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 2009 Festivals : Abraham Lincoln Bicentennial Choral Festival
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A Special Choral Salute Marking the
Bicentennial of America’s Greatest President

The University of Wisconsin – Eau Claire Concert Choir
The McLean Youth Orchestra
President’s Day Weekend, February 14 – 17, 2009

Abraham Lincoln at Antietam Battle

Music Celebrations is pleased to present the Abraham Lincoln Bicentennial Choral Festival, a Choral Festival in our Nation’s capital that honors “America’s Greatest President.” The setting for this milestone commemoration will be in the Concert Hall at the John F. Kennedy Center for the Performing Arts. This unique choral event, which will feature a 400+ voice Festival Chorus, will be under the Artistic Direction of Dr. Gary Schwartzhoff, Director of Choral Activities at the University of Wisconsin – Eau Claire.

Not merely an event for Washington, the Abraham Lincoln Bicentennial Choral Festival is an event for the entire country - a major opportunity to draw the attention of Americans to the impact this great man has made not only in our country, but around the world.

Abraham Lincoln As President, Abraham Lincoln built the newly-formed Republican Party into a strong national organization. Further, he rallied most of the northern Democrats to the Union cause. On January 1, 1863, he issued the Emancipation Proclamation that declared forever free those slaves within the Confederacy.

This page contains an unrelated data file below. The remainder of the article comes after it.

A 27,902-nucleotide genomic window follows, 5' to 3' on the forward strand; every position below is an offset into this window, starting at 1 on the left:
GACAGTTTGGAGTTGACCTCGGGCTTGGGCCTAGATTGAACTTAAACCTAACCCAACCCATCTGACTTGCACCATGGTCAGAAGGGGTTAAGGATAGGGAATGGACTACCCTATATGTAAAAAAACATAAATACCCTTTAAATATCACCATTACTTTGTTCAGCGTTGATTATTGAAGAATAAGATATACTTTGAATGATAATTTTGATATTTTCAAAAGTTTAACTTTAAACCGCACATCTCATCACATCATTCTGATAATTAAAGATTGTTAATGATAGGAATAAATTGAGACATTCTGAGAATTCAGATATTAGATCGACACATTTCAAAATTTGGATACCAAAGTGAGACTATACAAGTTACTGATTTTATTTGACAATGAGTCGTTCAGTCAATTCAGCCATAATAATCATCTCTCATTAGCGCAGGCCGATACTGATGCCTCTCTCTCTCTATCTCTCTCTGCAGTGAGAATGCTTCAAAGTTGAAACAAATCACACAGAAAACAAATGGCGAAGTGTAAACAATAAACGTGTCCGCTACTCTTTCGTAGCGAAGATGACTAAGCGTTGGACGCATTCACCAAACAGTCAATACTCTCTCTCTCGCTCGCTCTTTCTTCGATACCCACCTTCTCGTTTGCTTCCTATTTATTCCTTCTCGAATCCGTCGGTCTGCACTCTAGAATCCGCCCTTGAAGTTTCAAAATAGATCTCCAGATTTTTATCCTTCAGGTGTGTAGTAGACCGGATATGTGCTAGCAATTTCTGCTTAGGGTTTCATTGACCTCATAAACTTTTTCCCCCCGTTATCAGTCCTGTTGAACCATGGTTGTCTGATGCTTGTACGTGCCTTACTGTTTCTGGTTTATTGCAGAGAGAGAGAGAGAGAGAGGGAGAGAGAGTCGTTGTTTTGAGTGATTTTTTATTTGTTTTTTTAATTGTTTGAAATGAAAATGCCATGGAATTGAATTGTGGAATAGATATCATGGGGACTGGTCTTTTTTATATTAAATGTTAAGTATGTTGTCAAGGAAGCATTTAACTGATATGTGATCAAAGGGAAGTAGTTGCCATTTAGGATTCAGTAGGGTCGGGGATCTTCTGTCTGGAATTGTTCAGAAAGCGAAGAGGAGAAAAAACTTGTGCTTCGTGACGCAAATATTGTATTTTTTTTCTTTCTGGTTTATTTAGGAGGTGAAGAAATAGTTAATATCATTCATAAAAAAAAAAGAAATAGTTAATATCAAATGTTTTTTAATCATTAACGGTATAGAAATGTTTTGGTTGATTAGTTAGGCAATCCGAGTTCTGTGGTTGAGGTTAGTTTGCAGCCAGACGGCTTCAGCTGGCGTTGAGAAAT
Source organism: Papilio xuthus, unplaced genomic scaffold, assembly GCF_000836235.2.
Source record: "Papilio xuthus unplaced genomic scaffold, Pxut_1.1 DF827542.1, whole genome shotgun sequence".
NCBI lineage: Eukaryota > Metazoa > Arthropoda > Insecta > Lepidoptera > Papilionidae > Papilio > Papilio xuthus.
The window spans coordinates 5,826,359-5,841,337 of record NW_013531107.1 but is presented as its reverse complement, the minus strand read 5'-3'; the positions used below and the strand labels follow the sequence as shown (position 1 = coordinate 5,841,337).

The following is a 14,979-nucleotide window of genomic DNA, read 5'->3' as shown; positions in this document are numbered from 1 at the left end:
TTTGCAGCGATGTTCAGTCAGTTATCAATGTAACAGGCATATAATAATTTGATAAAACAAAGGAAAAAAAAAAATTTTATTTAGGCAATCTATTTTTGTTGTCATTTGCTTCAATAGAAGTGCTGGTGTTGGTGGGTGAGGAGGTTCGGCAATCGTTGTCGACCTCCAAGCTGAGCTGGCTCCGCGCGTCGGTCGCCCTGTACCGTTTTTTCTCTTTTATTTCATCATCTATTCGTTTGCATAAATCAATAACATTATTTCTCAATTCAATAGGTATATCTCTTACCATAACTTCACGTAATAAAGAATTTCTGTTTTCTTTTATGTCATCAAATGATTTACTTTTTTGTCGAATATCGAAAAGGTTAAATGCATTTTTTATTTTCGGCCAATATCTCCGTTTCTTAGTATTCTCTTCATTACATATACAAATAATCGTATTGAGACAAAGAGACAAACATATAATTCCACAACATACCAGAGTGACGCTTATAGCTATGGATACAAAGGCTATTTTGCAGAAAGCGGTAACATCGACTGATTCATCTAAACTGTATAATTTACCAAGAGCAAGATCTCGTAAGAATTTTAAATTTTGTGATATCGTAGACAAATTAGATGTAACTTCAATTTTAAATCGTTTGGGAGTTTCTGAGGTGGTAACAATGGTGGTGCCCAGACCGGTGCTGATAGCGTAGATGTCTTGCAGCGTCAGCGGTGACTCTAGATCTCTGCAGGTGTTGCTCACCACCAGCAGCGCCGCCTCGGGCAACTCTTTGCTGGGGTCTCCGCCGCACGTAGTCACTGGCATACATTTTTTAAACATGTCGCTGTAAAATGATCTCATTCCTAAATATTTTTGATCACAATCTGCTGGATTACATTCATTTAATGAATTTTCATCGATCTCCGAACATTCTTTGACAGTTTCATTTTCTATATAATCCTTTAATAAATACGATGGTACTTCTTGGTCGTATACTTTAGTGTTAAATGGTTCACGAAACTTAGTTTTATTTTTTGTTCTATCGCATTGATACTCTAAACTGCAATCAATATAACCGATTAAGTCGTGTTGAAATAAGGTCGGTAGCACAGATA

Lincoln never let the world forget that the Civil War involved an even larger issue. This he stated most movingly in dedicating the military cemetery at Gettysburg: "that we here highly resolve that these dead shall not have died in vain--that this nation, under God, shall have a new birth of freedom--and that government of the people, by the people, for the people, shall not perish from the earth."

Lincoln won re-election in 1864, as Union military triumphs heralded an end to the war. In his planning for peace, the President was flexible and generous, encouraging Southerners to lay down their arms and join speedily in reunion.

The spirit that guided him was clearly that of his Second Inaugural Address, now inscribed on one wall of the Lincoln Memorial in Washington, D. C.: "With malice toward none; with charity for all; with firmness in the right, as God gives us to see the right, let us strive on to finish the work we are in; to bind up the nation's wounds...."

On Good Friday, April 14, 1865, Lincoln was assassinated at Ford's Theatre in Washington by John Wilkes Booth, an actor, who somehow thought he was helping the South. The opposite was the result, for with Lincoln's death, the possibility of peace with magnanimity died.

Kennedy Center at Night